“Midafternoon,” Pippin murmured, scratching irritably at his beard. “I should be thinking of heading down to the kitchens for a bit of a snack. Only I’m not.”
“But your form is,” Frodo observed.
A third growl rumbled through the room. Gandalf held his stomach, eyes narrow. Pippin sighed. “I’m afraid it will only get worse before it gets better. And it will only get better if it has something to eat.”
Frodo looked at Elrond. “It probably would be safest if no one went anywhere for a while, but a quick run to the kitchens wouldn’t hurt, would it?”
Elrond frowned. “We can easily have food sent here.”
“It won’t take but a minute,” Merry said. “Pippin and Gandalf could both come, and Pippin could tell Gandalf what would taste good and what would be filling.”
Aragorn studied the hobbits, hearing a desperate note from both Merry and Frodo. He recognized the look in their eyes, and he saw it mirrored in Sam and Pippin, odd though it was to see such restlessness on the wizard’s weathered face. They needed to move. To get out. To walk away from the study and entertain at least the illusion of walking away from the problem. “I do not see that it would do much harm to stretch our legs for a bit,” Aragorn said. “If you are concerned, I will accompany them and distract any who might wish to speak with them.”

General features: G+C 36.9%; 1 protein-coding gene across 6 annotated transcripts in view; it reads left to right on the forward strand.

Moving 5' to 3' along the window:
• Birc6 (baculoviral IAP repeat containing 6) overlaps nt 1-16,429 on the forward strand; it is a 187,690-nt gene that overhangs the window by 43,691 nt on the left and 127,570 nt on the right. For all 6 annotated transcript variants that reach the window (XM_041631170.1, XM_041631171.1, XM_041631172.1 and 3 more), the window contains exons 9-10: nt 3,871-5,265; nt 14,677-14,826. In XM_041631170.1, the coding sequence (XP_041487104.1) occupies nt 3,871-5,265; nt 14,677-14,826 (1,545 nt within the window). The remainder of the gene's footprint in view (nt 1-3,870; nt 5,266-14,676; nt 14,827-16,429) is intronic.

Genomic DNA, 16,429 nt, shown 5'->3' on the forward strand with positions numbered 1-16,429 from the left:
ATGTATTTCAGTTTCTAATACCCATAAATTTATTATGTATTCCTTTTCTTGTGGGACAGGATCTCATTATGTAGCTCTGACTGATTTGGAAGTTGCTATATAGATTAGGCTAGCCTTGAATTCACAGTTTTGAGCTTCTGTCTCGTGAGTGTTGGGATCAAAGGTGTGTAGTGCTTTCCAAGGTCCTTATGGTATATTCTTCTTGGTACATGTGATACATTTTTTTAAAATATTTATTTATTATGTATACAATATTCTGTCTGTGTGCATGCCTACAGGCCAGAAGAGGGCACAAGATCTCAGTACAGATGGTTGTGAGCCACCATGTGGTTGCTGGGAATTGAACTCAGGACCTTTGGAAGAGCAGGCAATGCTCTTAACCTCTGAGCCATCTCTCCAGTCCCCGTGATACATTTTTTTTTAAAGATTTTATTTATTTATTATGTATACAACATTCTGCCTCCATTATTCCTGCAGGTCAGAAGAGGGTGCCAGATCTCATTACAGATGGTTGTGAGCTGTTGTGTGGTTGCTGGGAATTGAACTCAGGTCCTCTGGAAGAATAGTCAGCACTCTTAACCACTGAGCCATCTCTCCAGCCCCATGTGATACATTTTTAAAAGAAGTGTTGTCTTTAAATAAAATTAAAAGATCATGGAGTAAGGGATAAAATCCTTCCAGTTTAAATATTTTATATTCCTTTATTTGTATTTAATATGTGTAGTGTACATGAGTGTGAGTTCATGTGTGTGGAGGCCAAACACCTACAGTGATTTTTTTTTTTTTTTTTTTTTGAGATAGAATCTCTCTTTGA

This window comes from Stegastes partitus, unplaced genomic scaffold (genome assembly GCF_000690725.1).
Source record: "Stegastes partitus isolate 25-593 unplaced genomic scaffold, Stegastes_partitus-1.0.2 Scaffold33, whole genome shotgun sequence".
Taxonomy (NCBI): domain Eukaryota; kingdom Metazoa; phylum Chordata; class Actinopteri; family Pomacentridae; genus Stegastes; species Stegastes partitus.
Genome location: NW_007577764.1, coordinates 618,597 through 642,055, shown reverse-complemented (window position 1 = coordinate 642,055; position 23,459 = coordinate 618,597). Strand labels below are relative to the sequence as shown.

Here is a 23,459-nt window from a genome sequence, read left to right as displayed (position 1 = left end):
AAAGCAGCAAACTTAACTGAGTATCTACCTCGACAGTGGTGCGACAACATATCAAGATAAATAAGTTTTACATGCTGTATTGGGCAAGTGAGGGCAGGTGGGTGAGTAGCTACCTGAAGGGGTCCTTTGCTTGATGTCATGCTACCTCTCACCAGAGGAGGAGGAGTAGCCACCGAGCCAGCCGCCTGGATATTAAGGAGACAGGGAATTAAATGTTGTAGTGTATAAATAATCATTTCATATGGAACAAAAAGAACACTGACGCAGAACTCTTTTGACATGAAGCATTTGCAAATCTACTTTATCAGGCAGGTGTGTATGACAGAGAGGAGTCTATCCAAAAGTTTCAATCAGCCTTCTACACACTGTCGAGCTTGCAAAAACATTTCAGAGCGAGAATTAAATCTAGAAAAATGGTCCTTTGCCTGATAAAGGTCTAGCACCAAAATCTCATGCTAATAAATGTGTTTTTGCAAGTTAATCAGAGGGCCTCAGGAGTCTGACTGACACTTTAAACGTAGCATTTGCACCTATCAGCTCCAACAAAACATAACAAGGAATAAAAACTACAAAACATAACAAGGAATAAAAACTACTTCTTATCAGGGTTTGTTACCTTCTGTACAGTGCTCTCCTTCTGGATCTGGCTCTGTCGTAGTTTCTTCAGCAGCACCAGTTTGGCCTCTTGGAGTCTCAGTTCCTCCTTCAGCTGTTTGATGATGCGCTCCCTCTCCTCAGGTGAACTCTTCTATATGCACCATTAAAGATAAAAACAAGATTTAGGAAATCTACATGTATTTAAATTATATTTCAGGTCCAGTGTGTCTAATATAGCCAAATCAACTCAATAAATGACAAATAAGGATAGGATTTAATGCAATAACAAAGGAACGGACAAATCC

Elrond hesitated. “I suppose there will be few in the hallways at this time…”
“Not on so beautiful a fall day,” Aragorn agreed. “Many will feel the need to be out and about.” He said this last with a slight nod toward the hobbits, and Elrond inclined his head.
“So be it. Speak to as few as possible and return quickly.”
“We will,” Aragorn promised. “Shall we be off?” he asked the hobbits.
“If you help me,” Pippin said, struggling upright and promptly overbalancing. Aragorn caught him quickly, and with Galdor’s help, they managed to balance him atop unsteady legs.
“Let us go, then,” Gandalf said. His growling stomach made it easy to track him as he crossed the room. “The sooner we silence this beast, the better.”
“Beast,” Pippin muttered, swaying precariously. “That’s my stomach he’s talking about, not some furry creature like this beard.”
Aragorn bit back a smile and ushered the hobbit-turned-wizard out of the room.